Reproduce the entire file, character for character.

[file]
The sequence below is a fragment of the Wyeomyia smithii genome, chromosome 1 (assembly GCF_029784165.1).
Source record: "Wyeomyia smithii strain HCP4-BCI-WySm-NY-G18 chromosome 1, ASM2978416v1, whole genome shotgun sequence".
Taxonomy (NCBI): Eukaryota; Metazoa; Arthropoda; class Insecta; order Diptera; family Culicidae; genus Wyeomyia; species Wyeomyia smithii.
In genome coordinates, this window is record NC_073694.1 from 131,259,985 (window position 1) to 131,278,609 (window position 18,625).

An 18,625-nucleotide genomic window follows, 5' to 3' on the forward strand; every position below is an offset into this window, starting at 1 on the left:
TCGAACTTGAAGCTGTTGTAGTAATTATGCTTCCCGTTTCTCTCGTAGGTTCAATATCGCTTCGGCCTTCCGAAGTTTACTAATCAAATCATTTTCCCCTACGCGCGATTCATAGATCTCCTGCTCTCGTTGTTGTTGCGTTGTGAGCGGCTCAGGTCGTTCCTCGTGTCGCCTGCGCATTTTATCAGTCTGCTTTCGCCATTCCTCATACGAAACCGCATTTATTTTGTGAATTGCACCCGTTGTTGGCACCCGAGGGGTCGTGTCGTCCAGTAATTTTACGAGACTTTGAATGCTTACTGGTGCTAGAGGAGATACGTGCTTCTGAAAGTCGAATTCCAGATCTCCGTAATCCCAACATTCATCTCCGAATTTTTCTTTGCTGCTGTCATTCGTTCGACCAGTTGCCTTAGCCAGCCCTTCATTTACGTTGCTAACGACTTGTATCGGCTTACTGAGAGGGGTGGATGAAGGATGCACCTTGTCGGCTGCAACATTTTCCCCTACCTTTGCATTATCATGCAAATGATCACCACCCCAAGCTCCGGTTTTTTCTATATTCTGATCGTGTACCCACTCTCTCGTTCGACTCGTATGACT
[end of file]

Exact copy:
The sequence below is a fragment of the Wyeomyia smithii genome, chromosome 1 (assembly GCF_029784165.1).
Source record: "Wyeomyia smithii strain HCP4-BCI-WySm-NY-G18 chromosome 1, ASM2978416v1, whole genome shotgun sequence".
Taxonomy (NCBI): Eukaryota; Metazoa; Arthropoda; class Insecta; order Diptera; family Culicidae; genus Wyeomyia; species Wyeomyia smithii.
In genome coordinates, this window is record NC_073694.1 from 131,259,985 (window position 1) to 131,278,609 (window position 18,625).

An 18,625-nucleotide genomic window follows, 5' to 3' on the forward strand; every position below is an offset into this window, starting at 1 on the left:
TCGAACTTGAAGCTGTTGTAGTAATTATGCTTCCCGTTTCTCTCGTAGGTTCAATATCGCTTCGGCCTTCCGAAGTTTACTAATCAAATCATTTTCCCCTACGCGCGATTCATAGATCTCCTGCTCTCGTTGTTGTTGCGTTGTGAGCGGCTCAGGTCGTTCCTCGTGTCGCCTGCGCATTTTATCAGTCTGCTTTCGCCATTCCTCATACGAAACCGCATTTATTTTGTGAATTGCACCCGTTGTTGGCACCCGAGGGGTCGTGTCGTCCAGTAATTTTACGAGACTTTGAATGCTTACTGGTGCTAGAGGAGATACGTGCTTCTGAAAGTCGAATTCCAGATCTCCGTAATCCCAACATTCATCTCCGAATTTTTCTTTGCTGCTGTCATTCGTTCGACCAGTTGCCTTAGCCAGCCCTTCATTTACGTTGCTAACGACTTGTATCGGCTTACTGAGAGGGGTGGATGAAGGATGCACCTTGTCGGCTGCAACATTTTCCCCTACCTTTGCATTATCATGCAAATGATCACCACCCCAAGCTCCGGTTTTTTCTATATTCTGATCGTGTACCCACTCTCTCGTTCGACTCGTATGACT